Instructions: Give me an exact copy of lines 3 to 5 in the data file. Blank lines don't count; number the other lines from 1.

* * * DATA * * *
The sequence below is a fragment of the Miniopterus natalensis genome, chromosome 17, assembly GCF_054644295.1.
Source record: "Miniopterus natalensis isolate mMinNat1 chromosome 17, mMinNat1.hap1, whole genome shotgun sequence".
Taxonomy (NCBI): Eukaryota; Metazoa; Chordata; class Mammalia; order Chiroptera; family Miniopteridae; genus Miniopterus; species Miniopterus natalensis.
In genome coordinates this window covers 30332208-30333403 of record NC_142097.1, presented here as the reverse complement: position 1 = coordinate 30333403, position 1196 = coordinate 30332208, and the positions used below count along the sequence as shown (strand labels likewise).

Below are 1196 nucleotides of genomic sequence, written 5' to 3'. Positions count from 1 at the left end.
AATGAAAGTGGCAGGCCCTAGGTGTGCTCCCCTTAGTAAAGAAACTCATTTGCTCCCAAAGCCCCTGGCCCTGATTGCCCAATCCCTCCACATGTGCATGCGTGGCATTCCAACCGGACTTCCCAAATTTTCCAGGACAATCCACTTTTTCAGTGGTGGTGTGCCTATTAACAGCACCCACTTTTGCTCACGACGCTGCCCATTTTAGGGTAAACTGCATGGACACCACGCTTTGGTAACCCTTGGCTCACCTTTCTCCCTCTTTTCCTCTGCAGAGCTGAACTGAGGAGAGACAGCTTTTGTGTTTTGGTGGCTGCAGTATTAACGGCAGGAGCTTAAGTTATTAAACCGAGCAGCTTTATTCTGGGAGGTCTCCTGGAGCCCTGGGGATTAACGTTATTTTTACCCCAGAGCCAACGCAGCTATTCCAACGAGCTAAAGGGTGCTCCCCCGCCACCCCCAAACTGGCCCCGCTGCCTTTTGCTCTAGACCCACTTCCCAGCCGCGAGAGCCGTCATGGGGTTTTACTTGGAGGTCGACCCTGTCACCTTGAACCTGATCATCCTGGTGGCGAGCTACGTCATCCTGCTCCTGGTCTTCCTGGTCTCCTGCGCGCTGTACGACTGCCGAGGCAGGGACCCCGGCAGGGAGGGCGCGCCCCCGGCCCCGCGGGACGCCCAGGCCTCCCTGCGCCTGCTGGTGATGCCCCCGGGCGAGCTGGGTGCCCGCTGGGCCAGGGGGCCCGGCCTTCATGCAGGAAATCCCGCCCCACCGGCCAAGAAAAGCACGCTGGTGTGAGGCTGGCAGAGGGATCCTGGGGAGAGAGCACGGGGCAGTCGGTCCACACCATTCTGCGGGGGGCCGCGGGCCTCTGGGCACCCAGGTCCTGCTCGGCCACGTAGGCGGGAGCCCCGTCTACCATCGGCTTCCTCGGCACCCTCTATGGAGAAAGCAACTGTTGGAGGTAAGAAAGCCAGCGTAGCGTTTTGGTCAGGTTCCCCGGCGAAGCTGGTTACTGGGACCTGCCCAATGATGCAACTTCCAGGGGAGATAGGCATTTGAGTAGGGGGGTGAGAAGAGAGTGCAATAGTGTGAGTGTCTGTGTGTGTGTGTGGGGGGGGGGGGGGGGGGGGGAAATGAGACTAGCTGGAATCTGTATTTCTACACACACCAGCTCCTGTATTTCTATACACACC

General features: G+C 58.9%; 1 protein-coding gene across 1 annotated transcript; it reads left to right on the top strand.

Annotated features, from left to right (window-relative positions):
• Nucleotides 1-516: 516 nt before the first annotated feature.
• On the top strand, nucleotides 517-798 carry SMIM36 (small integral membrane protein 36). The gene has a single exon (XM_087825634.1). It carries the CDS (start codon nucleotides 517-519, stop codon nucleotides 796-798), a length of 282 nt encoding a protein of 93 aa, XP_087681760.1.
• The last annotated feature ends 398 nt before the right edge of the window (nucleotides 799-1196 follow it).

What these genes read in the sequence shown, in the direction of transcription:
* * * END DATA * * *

Taxonomy (NCBI): Eukaryota; Metazoa; Chordata; class Mammalia; order Chiroptera; family Miniopteridae; genus Miniopterus; species Miniopterus natalensis.
In genome coordinates this window covers 30332208-30333403 of record NC_142097.1, presented here as the reverse complement: position 1 = coordinate 30333403, position 1196 = coordinate 30332208, and the positions used below count along the sequence as shown (strand labels likewise).

Below are 1196 nucleotides of genomic sequence, written 5' to 3'. Positions count from 1 at the left end.